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This article sets out the steps you can take if a directors’ dispute occurs and how to minimise the damage it has on your business.
Disputes between directors are one of the most complex problems a business can face. They can significantly impact business growth as directors are forced to focus on the dispute at hand, rather than the growth of the business. Directors’ disputes can occur for many reasons, including:
- disagreement over the direction of the business;
- directors failing to fulfil their duties; or
- directors stealing funds or intellectual property.
As a company director, there are different options for resolving a dispute with another director. However, these will depend on the circumstances and the governing documents (such as a shareholders agreement) that your business has in place. This article outlines the steps you can take if a directors’ dispute occurs and how to minimise the damage it has on your business.
How You Can Reduce the Impact of a Directors’ Dispute
Our top tip for minimising the impact of a directors’ dispute is to have a shareholders agreement in place. This document is vital because directors usually own shares in the companies they direct. Without a shareholders agreement, Australian law doesn’t give your company the right to take back a director’s shares.
With a shareholders agreement, you can set out penalties for directors that have behaved badly or damaged the business. For example, a well-drafted shareholders agreement can set out that a director must resign and sell their shares if they breach the document. A breach may be:
- investing in or advising a competitor;
- creating a rival business;
- stealing money or intellectual property from the business; or
- not performing their duties.
Penalties can vary in their severity. Common penalties include:
- forcing the director to sell their shares and exit as a shareholder as well as a director; or
- selling shares back to the company at a discount.
On the other hand, without a shareholders agreement, a company can be left in the position of an ex-director still being a shareholder in the company. This likely means the director has voting rights and can have an impact on the direction of the company. Therefore, we strongly recommend that a Pty Ltd (i.e. private) company with more than one shareholder has a shareholders agreement.
What to Do When a Directors’ Dispute Occurs?
If a dispute between directors occurs, your first step should be to seek legal advice on the company’s position, whether you have a shareholders agreement in place or not. This will help you understand your company’s options and how to approach the problem.
Meeting With the Director
Depending on the advice, your next step may be to meet with the director to discuss what went wrong and what outcome you both want. You should base your discussion on the legal advice you have received. It’s a good idea to meet in person in a neutral location. It also helps to come prepared with facts written down and an agenda for the meeting. This will help you keep the meeting on track and retain a clear vision of the outcome you want. Your lawyer does not need to attend the meeting. However, if the dispute has progressed and the meeting is a more formal mediation, you can appoint a mediator to oversee discussions. In this case, your lawyer can attend.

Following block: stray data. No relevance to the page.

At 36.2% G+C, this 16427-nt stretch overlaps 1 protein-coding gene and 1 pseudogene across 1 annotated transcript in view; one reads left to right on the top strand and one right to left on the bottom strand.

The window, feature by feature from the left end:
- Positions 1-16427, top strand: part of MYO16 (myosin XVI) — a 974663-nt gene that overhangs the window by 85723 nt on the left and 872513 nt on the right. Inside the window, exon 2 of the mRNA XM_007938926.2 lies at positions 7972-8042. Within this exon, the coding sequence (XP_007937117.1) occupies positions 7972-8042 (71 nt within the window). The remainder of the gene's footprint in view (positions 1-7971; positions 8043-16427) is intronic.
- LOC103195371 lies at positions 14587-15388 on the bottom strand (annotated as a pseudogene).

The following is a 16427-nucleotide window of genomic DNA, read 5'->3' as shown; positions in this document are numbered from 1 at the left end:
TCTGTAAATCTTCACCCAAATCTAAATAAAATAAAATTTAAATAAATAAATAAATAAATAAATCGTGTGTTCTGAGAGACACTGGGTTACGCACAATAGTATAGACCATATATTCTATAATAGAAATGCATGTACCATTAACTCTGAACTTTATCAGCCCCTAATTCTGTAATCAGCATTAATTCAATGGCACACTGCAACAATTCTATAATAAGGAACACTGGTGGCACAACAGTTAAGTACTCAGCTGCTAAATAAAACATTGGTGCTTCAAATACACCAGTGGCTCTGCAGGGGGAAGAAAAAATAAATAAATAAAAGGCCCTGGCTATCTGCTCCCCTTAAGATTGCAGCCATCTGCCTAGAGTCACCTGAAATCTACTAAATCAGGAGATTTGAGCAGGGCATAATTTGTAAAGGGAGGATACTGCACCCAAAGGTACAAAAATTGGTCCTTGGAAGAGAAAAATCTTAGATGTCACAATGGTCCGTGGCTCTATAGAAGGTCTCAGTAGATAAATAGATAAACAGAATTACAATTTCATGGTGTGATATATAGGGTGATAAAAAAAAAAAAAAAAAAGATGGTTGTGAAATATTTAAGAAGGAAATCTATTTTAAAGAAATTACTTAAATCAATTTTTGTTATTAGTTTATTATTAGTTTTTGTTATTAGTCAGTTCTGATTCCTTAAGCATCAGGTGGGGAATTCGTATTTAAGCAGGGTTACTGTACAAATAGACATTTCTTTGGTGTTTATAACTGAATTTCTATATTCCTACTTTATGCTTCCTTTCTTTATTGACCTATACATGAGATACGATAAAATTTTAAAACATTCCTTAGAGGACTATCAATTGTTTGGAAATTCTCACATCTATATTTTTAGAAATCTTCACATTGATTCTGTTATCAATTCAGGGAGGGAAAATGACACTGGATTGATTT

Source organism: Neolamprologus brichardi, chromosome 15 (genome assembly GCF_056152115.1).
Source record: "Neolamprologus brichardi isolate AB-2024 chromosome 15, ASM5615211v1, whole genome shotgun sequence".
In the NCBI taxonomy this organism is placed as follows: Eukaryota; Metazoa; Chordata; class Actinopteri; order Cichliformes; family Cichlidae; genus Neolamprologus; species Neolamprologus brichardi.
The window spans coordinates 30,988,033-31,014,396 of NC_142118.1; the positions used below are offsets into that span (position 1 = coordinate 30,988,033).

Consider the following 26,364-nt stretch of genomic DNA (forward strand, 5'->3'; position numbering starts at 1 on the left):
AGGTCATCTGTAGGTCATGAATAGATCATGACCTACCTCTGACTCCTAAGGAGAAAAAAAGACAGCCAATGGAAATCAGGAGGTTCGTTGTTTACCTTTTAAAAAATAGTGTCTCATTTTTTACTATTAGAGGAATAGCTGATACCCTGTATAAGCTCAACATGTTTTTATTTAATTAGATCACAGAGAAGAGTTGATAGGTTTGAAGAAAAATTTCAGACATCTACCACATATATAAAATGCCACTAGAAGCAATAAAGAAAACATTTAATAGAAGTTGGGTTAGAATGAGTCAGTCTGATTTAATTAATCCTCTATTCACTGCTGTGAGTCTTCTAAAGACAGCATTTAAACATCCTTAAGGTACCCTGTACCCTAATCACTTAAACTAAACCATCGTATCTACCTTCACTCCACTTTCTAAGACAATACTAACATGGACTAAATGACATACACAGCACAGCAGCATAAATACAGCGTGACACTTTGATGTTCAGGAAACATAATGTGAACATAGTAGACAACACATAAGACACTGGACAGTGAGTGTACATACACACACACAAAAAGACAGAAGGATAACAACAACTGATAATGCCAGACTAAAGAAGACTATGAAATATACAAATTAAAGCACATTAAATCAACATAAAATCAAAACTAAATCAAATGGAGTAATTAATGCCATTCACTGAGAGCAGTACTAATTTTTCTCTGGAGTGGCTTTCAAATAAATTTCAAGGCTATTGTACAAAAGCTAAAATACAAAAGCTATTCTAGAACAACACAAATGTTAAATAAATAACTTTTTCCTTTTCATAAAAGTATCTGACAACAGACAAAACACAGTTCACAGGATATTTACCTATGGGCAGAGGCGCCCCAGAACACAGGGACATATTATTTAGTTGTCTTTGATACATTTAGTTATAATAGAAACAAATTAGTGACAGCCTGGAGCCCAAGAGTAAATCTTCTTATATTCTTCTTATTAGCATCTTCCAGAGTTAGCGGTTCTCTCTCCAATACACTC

Going to Court
If you have not been able to resolve the dispute through meetings, mediation or other methods, then your only option may be to take the matter to court. Litigation is expensive, and you should only consider it if you have exhausted all other options. Your lawyer will work with you to create a statement of claim, which is a court document setting out your arguments. The other side usually has a chance to respond. After this, you and the other side will gather evidence and go to court.
What Outcome Can I Expect From Going to Court?
If the matter goes to court, then you and the other side will argue over what you owe each other. The outcomes of court cases differ. We’ve seen the court decide that a director must resign, sell their shares back to the company and also provide a public apology. In other situations, a director in the wrong has had to pay damages (i.e. compensation) for the harm caused, in addition to giving up their shares. Other options can include:
- one director buying the other out;
- both parties agreeing to sell the company and reach an agreement over the split of the profits; or
- both parties agreeing that one will run the company and the other will no longer have a say in any decisions made.
Each dispute is different and the outcome will depend on the circumstances.
To reduce the damage a dispute with a director can have on your company, you should ensure that you have a shareholders agreement in place. This document sets out what happens to a director and a director’s shares if they do something wrong. Without a shareholders agreement, making a director sell back their shares and step down as a director is complex. Furthermore, obtaining advice from a solicitor is invaluable for you to be able to understand the company’s legal position and the way forward.
If you are experiencing a dispute with a director or have any questions, you can call LegalVision on 1300 544 755 or visit the LegalVision website.
Author: Chloe Sevil. Chloe is a Lawyer and Senior Legal Project Manager at LegalVision. Chloe’s work experience in small to medium enterprise, startups and her degree in economics gives her insight into the challenges of running a business.
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